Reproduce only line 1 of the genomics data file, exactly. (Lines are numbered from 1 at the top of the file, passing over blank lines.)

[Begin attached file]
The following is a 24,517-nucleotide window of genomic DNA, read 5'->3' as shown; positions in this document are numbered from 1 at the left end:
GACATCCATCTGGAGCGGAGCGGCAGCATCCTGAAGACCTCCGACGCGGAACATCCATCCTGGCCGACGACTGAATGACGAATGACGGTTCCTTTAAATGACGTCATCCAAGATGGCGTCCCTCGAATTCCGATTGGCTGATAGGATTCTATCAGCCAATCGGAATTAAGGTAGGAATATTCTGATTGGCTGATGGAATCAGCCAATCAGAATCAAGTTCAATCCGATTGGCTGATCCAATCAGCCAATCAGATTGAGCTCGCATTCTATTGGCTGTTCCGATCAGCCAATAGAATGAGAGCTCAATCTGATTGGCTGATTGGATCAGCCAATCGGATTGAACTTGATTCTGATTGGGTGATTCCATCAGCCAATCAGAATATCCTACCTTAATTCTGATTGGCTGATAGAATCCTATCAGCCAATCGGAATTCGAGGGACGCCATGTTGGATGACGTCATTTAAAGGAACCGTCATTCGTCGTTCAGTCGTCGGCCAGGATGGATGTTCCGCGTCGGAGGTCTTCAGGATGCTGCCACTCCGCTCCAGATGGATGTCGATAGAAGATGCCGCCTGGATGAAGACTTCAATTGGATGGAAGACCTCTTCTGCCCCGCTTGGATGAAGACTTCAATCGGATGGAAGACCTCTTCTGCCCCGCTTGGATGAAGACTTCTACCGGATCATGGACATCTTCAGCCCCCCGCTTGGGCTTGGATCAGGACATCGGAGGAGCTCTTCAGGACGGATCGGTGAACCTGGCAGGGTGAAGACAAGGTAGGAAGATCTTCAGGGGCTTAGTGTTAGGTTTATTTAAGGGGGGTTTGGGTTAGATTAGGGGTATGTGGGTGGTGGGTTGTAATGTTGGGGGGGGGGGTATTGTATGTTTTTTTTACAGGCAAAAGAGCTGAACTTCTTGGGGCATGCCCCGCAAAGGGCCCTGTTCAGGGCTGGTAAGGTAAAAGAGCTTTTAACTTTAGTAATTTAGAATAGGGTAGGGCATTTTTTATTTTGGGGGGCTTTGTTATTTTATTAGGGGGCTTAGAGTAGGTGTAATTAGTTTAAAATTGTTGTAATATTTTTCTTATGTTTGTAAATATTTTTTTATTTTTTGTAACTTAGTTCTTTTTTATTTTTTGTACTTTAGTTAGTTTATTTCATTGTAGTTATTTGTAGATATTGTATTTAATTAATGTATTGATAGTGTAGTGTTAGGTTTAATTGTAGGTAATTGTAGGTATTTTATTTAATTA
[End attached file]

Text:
The following is a 24,517-nucleotide window of genomic DNA, read 5'->3' as shown; positions in this document are numbered from 1 at the left end: